5. Add all Apex, Visualforce, Lightning Components, etc. to the Negative Box Revert change set
    • This ensures that if we make code changes during our next release, the code will be reverted back to a stable state, where we will achieve code coverage
    • If you have made code changes, check our Caveats section below.
  6. Add all of the existing items wherein you have changes or updates to the Negative Box Revert change set, which may include:
    • existing process builders
    • existing flows
    • existing workflow rules
    • existing fields
    • existing validation rules
    • existing approval processes
    • existing profiles
  7. For brand new functionality or objects, push them to Negative Box so you can use a change set from Negative Box to hide them with a single click
    • For our example, the brand new functionality and objects are the patient record object and our opportunity validation rule
    • We will bundle the patient record object and the opportunity validation rule into a change set, then deploy into Negative Box
  8. In Negative Box, remove brand new items from page layouts, modify the field level security to hide them, and remove permissions from profiles to revert - just like you would if you needed to hide/revert in production
    • For our example, we are hiding the patient record object from all profiles except System Administrator, and we are deactivating the new opportunity validation rule
  9. Bundle all new items into the Negative Box Revert change set. Include profiles, since you have likely hidden objects at the profile level as well.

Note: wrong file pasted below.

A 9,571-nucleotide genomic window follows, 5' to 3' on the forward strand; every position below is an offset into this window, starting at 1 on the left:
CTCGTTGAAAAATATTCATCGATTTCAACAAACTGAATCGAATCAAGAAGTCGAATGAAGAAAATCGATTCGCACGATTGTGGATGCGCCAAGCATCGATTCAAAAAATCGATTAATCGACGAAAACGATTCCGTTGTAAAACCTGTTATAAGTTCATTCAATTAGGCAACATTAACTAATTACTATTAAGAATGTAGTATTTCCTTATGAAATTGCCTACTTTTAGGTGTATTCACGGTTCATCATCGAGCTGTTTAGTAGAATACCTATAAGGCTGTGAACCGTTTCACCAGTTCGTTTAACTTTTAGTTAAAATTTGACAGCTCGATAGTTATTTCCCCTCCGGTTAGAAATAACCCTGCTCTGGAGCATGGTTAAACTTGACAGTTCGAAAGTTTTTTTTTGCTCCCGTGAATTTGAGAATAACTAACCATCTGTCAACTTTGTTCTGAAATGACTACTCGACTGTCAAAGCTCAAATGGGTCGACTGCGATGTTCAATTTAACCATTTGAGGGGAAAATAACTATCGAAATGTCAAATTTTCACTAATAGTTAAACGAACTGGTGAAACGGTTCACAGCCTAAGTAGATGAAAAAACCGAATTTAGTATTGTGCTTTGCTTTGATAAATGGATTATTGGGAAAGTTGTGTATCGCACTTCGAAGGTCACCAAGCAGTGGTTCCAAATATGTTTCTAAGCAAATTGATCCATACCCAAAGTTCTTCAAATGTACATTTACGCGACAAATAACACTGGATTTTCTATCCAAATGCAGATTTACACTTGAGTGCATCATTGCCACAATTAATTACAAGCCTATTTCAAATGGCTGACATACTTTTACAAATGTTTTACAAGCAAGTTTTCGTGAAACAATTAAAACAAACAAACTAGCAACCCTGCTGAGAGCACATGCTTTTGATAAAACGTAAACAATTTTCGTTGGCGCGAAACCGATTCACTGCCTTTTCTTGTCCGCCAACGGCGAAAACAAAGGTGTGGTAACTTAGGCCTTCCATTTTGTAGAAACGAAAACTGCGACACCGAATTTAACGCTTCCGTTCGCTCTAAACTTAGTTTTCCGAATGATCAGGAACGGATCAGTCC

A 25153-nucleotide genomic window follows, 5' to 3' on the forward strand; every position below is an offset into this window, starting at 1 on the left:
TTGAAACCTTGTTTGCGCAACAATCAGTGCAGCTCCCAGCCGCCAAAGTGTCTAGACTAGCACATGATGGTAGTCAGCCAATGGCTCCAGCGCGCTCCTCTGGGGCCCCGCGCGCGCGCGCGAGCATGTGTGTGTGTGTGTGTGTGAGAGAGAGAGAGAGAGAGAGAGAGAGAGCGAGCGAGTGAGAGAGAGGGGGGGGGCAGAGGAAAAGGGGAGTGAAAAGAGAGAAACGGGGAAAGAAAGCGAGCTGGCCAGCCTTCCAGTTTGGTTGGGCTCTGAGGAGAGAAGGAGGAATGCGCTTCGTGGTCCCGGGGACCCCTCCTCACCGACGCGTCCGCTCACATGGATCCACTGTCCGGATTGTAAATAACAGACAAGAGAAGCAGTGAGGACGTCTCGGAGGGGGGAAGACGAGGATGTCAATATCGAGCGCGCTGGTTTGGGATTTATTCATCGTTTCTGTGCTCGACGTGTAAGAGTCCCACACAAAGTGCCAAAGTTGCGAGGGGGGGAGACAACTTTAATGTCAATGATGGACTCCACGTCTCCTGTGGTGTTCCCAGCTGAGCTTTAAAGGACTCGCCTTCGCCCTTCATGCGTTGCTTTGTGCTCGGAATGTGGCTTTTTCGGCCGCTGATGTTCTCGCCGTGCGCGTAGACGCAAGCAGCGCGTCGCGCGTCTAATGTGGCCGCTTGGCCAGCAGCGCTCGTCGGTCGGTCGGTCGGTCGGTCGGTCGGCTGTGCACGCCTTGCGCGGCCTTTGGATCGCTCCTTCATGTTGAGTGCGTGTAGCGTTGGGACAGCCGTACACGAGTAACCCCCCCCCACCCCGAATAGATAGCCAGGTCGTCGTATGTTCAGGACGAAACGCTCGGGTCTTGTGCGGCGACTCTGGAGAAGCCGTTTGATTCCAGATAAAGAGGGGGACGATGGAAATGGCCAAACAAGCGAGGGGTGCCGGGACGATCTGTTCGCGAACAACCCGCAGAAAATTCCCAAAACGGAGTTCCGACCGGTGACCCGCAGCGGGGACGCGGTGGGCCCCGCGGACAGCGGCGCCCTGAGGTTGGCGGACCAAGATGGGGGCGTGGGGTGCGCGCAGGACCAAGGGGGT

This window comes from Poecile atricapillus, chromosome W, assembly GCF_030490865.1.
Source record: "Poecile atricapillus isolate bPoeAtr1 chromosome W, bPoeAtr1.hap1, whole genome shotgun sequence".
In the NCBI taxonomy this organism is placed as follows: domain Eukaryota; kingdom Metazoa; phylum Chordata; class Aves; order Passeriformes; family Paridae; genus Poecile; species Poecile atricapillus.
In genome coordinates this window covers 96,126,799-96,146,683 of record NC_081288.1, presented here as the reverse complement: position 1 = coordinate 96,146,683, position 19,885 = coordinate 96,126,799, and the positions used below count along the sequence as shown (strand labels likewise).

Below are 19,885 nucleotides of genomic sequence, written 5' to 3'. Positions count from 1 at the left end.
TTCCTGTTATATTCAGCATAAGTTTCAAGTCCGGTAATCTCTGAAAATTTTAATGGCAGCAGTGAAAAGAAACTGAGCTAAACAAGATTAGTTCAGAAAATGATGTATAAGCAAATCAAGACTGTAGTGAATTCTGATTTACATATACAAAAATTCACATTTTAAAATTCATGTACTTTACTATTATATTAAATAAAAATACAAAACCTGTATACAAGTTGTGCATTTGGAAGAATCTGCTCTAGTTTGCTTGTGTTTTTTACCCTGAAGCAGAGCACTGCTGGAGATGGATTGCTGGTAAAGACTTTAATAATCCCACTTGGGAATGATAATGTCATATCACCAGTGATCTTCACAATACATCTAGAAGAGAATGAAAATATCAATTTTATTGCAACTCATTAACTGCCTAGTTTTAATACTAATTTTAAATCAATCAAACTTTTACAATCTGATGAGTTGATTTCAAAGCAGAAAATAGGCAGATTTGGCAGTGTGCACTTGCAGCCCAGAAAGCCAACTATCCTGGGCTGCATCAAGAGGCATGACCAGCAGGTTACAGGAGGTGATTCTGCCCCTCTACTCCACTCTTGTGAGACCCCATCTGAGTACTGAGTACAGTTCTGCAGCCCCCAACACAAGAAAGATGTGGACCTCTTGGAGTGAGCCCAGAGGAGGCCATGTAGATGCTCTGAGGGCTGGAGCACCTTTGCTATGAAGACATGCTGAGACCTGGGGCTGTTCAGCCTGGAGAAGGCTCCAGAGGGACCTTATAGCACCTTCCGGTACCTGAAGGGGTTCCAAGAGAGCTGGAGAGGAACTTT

1. In our example, we include the opportunity validation rule and the patient record object, as well as all of our profiles
  10. Push the Negative Box Revert change set into production and validate
  11. Deploy the Negative Box Revert change set only as needed to revert.
Caveats:
  • Process Builders and Flows do not always automatically activate when updating or reverting an existing version. Ensure you check all versions to maintain the preferred active version.
  • For code changes, you should use the current Negative Box code versions to completely revert to existing production state. Then, bundle into the Negative Box Revert change set.
  • For brand new code, move the code into Negative Box but comment it out. Double check test classes to ensure they do not fail. Deactivate brand new triggers in Negative Box. Then, bundle into the Negative Box Revert change set.
  • If you have hidden new items or functionality during your Negative Change Set, you should return to the items or functionality in a patch release, OR completely delete them at a later date -- there is no need to keep broken, hidden items or functionality in your production instance

In conclusion, a little planning goes a long way. Let Negative Change Sets save your next deployment - before anything blows up. 

P.S. There are even cooler tricks to talk about regarding reversion. This post is meant for admins who are familiar with declarative functionality, but have never heard of source control. More to come, for sure!